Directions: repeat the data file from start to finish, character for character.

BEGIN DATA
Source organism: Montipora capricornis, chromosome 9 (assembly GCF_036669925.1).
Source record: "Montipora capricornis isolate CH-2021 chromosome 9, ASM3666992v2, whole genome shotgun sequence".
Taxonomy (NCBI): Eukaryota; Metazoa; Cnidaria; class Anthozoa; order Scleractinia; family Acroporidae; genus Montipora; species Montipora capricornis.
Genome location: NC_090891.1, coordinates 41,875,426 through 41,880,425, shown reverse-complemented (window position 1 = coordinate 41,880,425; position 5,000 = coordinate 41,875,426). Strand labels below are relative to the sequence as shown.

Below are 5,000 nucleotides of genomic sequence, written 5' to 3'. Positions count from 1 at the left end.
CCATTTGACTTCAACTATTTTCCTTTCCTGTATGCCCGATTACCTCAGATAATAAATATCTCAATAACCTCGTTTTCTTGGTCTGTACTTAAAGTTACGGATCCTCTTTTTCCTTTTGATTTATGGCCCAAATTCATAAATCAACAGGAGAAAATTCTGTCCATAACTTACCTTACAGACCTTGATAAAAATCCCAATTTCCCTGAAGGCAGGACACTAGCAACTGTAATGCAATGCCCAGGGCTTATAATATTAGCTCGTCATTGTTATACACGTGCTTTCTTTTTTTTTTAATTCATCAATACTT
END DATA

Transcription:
Source organism: Montipora capricornis, chromosome 9 (assembly GCF_036669925.1).
Source record: "Montipora capricornis isolate CH-2021 chromosome 9, ASM3666992v2, whole genome shotgun sequence".
Taxonomy (NCBI): Eukaryota; Metazoa; Cnidaria; class Anthozoa; order Scleractinia; family Acroporidae; genus Montipora; species Montipora capricornis.
Genome location: NC_090891.1, coordinates 41,875,426 through 41,880,425, shown reverse-complemented (window position 1 = coordinate 41,880,425; position 5,000 = coordinate 41,875,426). Strand labels below are relative to the sequence as shown.

Below are 5,000 nucleotides of genomic sequence, written 5' to 3'. Positions count from 1 at the left end.
CCATTTGACTTCAACTATTTTCCTTTCCTGTATGCCCGATTACCTCAGATAATAAATATCTCAATAACCTCGTTTTCTTGGTCTGTACTTAAAGTTACGGATCCTCTTTTTCCTTTTGATTTATGGCCCAAATTCATAAATCAACAGGAGAAAATTCTGTCCATAACTTACCTTACAGACCTTGATAAAAATCCCAATTTCCCTGAAGGCAGGACACTAGCAACTGTAATGCAATGCCCAGGGCTTATAATATTAGCTCGTCATTGTTATACACGTGCTTTCTTTTTTTTTTAATTCATCAATACTT